(Mâcon 1854 - Paris 1929)
Signed hipp Petitjean in violet ink at the lower left.
388 x 587 mm. (15 1/4 x 23 1/8 in.)
In a letter dated 1 September 1893, Petitjean wrote to Camille Pissarro: ‘I worked more than usual, but nothing important, pochades, sketches, watercolours, a genre in which I am not very skilled but which I find very good for taking quick colour notes and which interests me a lot. In front of nature, it seems to me that instinctively I feel more and more the need to grasp the side of decorative simplicity but still a lot of indecision. I am also required by the diversity of tones and here is the difficulty: variety in unity. This is what I find is good in watercolour which, by its manner, forces you to a synthetic interpretation...’
The range and variety of Hippolyte Petitjean’s watercolours were only rediscovered several years after his death, at a centenary exhibition of his work at the Galerie de l’Institut in Paris in 1955. As one modern scholar has noted of these Neo-Impressionist watercolours, ‘All executed in pointillist style, they reveal a very individual side of his talent which fully justifies the collectors’ interest in them.’
Almost certainly intended as a finished work of art for sale, this very large sheet is a fine example of Petitjean’s mature pointillist technique as a watercolourist. Among stylistically comparable and sizeable watercolours by the artist is a view of A Broad Valley at Sunset in the National Gallery of Art in Washington, D.C. and The Seine at Mantes-la-Jolie in the Indianapolis Museum of Art, as well as A Boat on a Pond in the Carmen Thyssen-Bornemisza Collection at the Museo Nacional Thyssen-Bornemisza in Madrid. Another closely comparable pointillist watercolour of sailboats in a bay by Petitjean, of similar dimensions to the present sheet and signed in the same way, is in the collection of the National Gallery of Canada in Ottawa.
Unlike many of his colleagues, Petitjean struggled financially for most of his career, and lived in relative poverty, only earning a modest salary as an art teacher. It was not until the sale of some of his paintings at a group exhibition of Neo-Impressionist artists at the Galerie Durand-Ruel in 1899 that he achieved a small measure of financial stability, but later years still found sales few and far between. In a notebook in which the artist carefully recorded his output between 1886 and his death, numerous paintings, drawings and watercolours are listed as having been being gifted or sold to creditors in exchange for services, or to pay bills, while in several years no sales are recorded at all. After 1917 Petitjean’s output slowed considerably, although his work continued to be exhibited with the Neo-Impressionists.
Petitjean maintained an adherence to Neo-Impressionist principles throughout his career, even after the decline in the movement’s critical fortunes following Seurat’s death in 1891. Not long after this, some members of the group, notably Camille Pissarro and his son Lucien, started to become disillusioned with the rigid demands of the pointillist technique. Yet despite Pissarro’s comments in a letter to Lucien written in January 1894 (‘I will give you the details of what passed between Petitjean and Signac; this is only the beginning of disagreeable discussions among the Neos, for Petitjean completely agrees with our view that there is no future in a method as constricted as that of the dot exclusively!’1), Petitjean seems never to have abandoned pointillism as a method of artistic expression. In his survey of the Société des Artistes Indépendants, published in 1920, the scholar and critic Gustave Coquiot noted that ‘In the phalanx of neo-impressionists, M. Petitjean ranks very high. He is best known for his Bathers, of pure classical style, and for his vividly coloured landscapes.’ The artist continued to exhibit his work regularly at the Salon des Indépendants until the very end of his career. In May 1929, shortly before his death, an exhibition of twenty-eight of his works was mounted at a Parisian gallery, from which one painting was purchased by the State for the Musée du Luxembourg.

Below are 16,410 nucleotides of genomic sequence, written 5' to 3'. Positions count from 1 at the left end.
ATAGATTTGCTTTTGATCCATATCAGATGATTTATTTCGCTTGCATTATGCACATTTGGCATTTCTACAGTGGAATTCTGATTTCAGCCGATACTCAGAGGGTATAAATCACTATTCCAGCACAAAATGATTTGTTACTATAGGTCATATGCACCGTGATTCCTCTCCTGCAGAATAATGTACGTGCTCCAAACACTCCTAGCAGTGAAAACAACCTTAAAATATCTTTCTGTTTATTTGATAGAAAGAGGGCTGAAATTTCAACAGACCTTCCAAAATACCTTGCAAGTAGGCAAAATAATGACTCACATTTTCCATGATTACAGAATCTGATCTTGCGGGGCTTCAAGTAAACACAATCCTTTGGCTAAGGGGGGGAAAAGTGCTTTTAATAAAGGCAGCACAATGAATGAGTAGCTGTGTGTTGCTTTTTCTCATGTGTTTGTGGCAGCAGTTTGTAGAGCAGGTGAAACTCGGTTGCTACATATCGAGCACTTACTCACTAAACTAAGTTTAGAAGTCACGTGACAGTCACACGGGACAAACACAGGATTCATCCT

Although he lived to the age of seventy-five, Petitjean was never very prolific as a painter, with an oeuvre of around 350 paintings, although some of these were rather large in scale. His subject matter included landscapes, urban scenes, mythological subjects and, occasionally, portraits. These works were often preceded by several preparatory studies, usually made en plein-air, though the paintings themselves were almost always executed in his large Parisian studio, built with the proceeds from the sale of two paintings by his friend Seurat.
In 2015-2016 a major Petitjean retrospective was mounted at the Musées des Mâcon, which today holds a substantial collection of the artist’s work, amounting to some 117 paintings and drawings.
Anonymous sale, London, Sotheby’s, 22 April 1971, lot 37 (bt. Marinoni)
Anonymous sale, London, Christie’s, 2 April 1974, lot 29 (bt. Johnson)
Anonymous sale, Los Angeles, Sotheby Parke-Bernet, 6 June 1978, lot 618
Bel Fine Art, New York
Acquired from them a private collector.